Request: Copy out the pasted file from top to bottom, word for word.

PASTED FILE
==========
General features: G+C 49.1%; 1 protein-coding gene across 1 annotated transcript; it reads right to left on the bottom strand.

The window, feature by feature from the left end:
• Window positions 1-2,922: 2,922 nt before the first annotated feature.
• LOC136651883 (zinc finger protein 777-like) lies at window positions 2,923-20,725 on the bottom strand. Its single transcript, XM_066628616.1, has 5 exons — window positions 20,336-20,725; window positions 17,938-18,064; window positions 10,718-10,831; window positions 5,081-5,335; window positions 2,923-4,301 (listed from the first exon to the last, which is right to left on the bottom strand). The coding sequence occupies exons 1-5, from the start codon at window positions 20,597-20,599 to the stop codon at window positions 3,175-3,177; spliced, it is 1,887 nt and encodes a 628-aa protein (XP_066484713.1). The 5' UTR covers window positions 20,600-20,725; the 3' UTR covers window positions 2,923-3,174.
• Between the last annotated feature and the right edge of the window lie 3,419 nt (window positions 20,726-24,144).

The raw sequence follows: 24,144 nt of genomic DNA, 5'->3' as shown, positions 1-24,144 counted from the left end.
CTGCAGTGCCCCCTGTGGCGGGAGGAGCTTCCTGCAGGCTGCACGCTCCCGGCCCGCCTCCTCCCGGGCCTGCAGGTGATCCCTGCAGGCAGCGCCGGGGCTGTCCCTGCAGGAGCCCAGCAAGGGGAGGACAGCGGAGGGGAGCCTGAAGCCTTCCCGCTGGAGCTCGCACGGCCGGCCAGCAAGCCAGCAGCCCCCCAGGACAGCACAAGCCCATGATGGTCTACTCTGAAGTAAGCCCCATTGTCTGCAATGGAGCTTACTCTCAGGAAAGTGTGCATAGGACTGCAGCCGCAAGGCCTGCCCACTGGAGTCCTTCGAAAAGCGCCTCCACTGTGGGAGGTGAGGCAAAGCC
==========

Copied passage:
General features: G+C 49.1%; 1 protein-coding gene across 1 annotated transcript; it reads right to left on the bottom strand.

The window, feature by feature from the left end:
• Window positions 1-2,922: 2,922 nt before the first annotated feature.
• LOC136651883 (zinc finger protein 777-like) lies at window positions 2,923-20,725 on the bottom strand. Its single transcript, XM_066628616.1, has 5 exons — window positions 20,336-20,725; window positions 17,938-18,064; window positions 10,718-10,831; window positions 5,081-5,335; window positions 2,923-4,301 (listed from the first exon to the last, which is right to left on the bottom strand). The coding sequence occupies exons 1-5, from the start codon at window positions 20,597-20,599 to the stop codon at window positions 3,175-3,177; spliced, it is 1,887 nt and encodes a 628-aa protein (XP_066484713.1). The 5' UTR covers window positions 20,600-20,725; the 3' UTR covers window positions 2,923-3,174.
• Between the last annotated feature and the right edge of the window lie 3,419 nt (window positions 20,726-24,144).

The raw sequence follows: 24,144 nt of genomic DNA, 5'->3' as shown, positions 1-24,144 counted from the left end.
CTGCAGTGCCCCCTGTGGCGGGAGGAGCTTCCTGCAGGCTGCACGCTCCCGGCCCGCCTCCTCCCGGGCCTGCAGGTGATCCCTGCAGGCAGCGCCGGGGCTGTCCCTGCAGGAGCCCAGCAAGGGGAGGACAGCGGAGGGGAGCCTGAAGCCTTCCCGCTGGAGCTCGCACGGCCGGCCAGCAAGCCAGCAGCCCCCCAGGACAGCACAAGCCCATGATGGTCTACTCTGAAGTAAGCCCCATTGTCTGCAATGGAGCTTACTCTCAGGAAAGTGTGCATAGGACTGCAGCCGCAAGGCCTGCCCACTGGAGTCCTTCGAAAAGCGCCTCCACTGTGGGAGGTGAGGCAAAGCC